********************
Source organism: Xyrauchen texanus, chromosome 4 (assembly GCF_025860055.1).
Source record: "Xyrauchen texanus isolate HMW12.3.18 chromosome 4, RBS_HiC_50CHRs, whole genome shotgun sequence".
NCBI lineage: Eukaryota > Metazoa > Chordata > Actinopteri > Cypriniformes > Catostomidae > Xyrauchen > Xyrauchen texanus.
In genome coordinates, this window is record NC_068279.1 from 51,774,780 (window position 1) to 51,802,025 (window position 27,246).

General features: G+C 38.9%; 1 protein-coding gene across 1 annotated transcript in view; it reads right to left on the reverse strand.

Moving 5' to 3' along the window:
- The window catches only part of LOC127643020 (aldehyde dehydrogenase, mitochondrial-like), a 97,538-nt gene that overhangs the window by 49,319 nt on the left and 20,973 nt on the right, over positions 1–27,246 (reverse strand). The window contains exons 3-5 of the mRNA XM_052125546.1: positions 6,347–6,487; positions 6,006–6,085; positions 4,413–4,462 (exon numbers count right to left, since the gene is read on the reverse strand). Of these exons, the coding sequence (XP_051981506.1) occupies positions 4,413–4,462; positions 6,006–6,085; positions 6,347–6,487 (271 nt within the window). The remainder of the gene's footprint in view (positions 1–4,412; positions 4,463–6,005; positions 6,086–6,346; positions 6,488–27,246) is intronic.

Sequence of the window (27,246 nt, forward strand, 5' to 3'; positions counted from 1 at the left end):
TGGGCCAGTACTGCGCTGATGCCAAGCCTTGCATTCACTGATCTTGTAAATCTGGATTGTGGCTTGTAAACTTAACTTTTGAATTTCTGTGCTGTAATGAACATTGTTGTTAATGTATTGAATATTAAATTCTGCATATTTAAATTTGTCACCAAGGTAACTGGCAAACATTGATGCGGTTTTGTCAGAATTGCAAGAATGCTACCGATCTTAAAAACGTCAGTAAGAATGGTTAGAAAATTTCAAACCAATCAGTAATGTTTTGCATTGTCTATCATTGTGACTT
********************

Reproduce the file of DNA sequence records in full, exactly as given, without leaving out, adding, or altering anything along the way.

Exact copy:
Source organism: Xyrauchen texanus, chromosome 4 (assembly GCF_025860055.1).
Source record: "Xyrauchen texanus isolate HMW12.3.18 chromosome 4, RBS_HiC_50CHRs, whole genome shotgun sequence".
NCBI lineage: Eukaryota > Metazoa > Chordata > Actinopteri > Cypriniformes > Catostomidae > Xyrauchen > Xyrauchen texanus.
In genome coordinates, this window is record NC_068279.1 from 51,774,780 (window position 1) to 51,802,025 (window position 27,246).

General features: G+C 38.9%; 1 protein-coding gene across 1 annotated transcript in view; it reads right to left on the reverse strand.

Moving 5' to 3' along the window:
- The window catches only part of LOC127643020 (aldehyde dehydrogenase, mitochondrial-like), a 97,538-nt gene that overhangs the window by 49,319 nt on the left and 20,973 nt on the right, over positions 1–27,246 (reverse strand). The window contains exons 3-5 of the mRNA XM_052125546.1: positions 6,347–6,487; positions 6,006–6,085; positions 4,413–4,462 (exon numbers count right to left, since the gene is read on the reverse strand). Of these exons, the coding sequence (XP_051981506.1) occupies positions 4,413–4,462; positions 6,006–6,085; positions 6,347–6,487 (271 nt within the window). The remainder of the gene's footprint in view (positions 1–4,412; positions 4,463–6,005; positions 6,086–6,346; positions 6,488–27,246) is intronic.

Sequence of the window (27,246 nt, forward strand, 5' to 3'; positions counted from 1 at the left end):
TGGGCCAGTACTGCGCTGATGCCAAGCCTTGCATTCACTGATCTTGTAAATCTGGATTGTGGCTTGTAAACTTAACTTTTGAATTTCTGTGCTGTAATGAACATTGTTGTTAATGTATTGAATATTAAATTCTGCATATTTAAATTTGTCACCAAGGTAACTGGCAAACATTGATGCGGTTTTGTCAGAATTGCAAGAATGCTACCGATCTTAAAAACGTCAGTAAGAATGGTTAGAAAATTTCAAACCAATCAGTAATGTTTTGCATTGTCTATCATTGTGACTT